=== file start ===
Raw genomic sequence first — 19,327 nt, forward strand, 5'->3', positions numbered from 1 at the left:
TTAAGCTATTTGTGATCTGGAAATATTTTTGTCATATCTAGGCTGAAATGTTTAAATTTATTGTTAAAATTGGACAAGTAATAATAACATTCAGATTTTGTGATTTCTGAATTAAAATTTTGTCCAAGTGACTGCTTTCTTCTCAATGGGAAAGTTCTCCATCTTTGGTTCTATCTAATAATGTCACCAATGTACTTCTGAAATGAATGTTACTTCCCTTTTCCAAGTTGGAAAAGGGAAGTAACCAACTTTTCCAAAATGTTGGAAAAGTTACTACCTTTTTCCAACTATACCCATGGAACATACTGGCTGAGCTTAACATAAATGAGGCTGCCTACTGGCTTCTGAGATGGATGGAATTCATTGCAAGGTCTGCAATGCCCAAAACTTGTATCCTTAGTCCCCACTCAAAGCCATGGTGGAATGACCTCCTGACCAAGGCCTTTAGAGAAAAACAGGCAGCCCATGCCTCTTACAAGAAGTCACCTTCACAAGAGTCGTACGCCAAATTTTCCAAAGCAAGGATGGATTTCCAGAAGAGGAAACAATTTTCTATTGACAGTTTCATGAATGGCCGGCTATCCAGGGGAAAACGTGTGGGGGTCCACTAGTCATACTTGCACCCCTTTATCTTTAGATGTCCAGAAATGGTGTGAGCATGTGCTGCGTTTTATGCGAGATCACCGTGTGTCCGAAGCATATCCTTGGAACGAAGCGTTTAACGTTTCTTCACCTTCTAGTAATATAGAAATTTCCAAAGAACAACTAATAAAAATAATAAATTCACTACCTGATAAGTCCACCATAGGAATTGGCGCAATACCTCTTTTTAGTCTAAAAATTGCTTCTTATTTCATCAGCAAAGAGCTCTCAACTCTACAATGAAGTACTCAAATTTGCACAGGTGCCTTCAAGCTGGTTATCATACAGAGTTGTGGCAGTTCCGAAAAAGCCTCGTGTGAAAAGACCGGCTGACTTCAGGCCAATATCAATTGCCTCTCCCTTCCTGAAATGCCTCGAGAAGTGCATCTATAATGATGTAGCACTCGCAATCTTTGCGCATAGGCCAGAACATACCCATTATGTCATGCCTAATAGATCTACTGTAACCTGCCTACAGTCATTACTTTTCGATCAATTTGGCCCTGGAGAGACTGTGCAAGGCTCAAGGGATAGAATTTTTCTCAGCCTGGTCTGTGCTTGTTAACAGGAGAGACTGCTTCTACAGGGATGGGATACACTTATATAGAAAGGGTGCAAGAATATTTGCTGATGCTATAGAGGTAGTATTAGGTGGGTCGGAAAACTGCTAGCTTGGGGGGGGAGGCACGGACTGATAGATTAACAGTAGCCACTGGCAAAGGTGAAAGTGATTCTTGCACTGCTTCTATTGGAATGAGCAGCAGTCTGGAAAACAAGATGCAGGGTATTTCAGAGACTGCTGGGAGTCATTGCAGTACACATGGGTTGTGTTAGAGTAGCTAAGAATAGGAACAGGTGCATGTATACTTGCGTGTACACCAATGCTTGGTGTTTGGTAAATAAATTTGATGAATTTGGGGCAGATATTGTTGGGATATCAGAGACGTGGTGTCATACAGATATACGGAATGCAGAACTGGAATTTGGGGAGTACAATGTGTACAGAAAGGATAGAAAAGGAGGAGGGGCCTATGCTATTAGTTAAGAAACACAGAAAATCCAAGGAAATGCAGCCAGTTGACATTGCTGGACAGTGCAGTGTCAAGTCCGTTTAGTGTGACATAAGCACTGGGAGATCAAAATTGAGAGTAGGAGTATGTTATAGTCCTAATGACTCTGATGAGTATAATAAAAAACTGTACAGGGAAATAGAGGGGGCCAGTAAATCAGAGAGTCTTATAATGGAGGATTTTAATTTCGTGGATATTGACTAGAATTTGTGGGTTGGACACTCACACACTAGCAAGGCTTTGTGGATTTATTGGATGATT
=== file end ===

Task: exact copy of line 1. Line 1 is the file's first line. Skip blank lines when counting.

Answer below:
Raw genomic sequence first — 19,327 nt, forward strand, 5'->3', positions numbered from 1 at the left: